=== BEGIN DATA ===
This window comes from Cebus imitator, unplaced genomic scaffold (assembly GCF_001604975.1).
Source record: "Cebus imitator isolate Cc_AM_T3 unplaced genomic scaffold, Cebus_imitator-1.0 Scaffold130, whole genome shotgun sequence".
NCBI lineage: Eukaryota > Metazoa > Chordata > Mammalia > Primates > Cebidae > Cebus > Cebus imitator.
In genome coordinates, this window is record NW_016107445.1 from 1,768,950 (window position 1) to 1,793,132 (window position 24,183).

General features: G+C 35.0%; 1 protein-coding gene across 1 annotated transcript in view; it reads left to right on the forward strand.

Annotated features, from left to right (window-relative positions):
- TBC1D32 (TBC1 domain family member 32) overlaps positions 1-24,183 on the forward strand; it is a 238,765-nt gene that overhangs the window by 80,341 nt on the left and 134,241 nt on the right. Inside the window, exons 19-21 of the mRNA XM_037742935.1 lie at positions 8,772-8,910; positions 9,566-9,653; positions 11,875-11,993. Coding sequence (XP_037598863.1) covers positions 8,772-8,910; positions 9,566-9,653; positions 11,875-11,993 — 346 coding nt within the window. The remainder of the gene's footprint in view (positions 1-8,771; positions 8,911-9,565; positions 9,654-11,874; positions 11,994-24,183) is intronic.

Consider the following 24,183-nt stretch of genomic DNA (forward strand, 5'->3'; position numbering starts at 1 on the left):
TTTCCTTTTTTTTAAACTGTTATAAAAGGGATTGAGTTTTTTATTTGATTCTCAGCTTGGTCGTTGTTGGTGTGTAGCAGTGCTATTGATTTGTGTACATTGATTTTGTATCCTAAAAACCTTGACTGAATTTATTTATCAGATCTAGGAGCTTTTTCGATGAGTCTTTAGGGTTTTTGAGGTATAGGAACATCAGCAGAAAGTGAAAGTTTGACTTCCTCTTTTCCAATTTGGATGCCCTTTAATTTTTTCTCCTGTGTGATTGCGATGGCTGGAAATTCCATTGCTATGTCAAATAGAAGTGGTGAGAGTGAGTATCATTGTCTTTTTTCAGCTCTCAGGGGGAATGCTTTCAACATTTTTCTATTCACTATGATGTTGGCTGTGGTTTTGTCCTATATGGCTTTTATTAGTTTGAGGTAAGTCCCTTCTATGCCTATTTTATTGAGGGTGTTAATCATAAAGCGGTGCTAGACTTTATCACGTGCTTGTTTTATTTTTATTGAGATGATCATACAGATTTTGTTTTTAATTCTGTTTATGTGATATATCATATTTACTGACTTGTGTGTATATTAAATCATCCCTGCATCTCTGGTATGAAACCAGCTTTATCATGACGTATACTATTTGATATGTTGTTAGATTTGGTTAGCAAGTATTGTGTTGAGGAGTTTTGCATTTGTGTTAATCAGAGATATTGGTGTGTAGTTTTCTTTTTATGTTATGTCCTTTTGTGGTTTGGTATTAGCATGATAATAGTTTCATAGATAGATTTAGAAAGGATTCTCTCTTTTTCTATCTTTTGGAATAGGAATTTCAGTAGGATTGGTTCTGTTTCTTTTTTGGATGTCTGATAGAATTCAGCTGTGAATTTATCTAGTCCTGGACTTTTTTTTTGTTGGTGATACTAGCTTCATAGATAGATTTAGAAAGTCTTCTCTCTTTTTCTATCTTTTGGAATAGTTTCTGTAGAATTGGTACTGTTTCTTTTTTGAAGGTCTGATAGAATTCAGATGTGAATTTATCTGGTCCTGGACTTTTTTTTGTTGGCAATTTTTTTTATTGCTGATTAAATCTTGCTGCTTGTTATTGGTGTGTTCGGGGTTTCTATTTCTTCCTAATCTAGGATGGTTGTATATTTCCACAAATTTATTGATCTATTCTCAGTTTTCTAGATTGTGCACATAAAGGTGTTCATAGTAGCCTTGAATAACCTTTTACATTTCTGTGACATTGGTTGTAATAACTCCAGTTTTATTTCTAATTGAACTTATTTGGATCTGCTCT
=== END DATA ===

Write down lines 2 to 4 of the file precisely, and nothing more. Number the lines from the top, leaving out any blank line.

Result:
Source record: "Cebus imitator isolate Cc_AM_T3 unplaced genomic scaffold, Cebus_imitator-1.0 Scaffold130, whole genome shotgun sequence".
NCBI lineage: Eukaryota > Metazoa > Chordata > Mammalia > Primates > Cebidae > Cebus > Cebus imitator.
In genome coordinates, this window is record NW_016107445.1 from 1,768,950 (window position 1) to 1,793,132 (window position 24,183).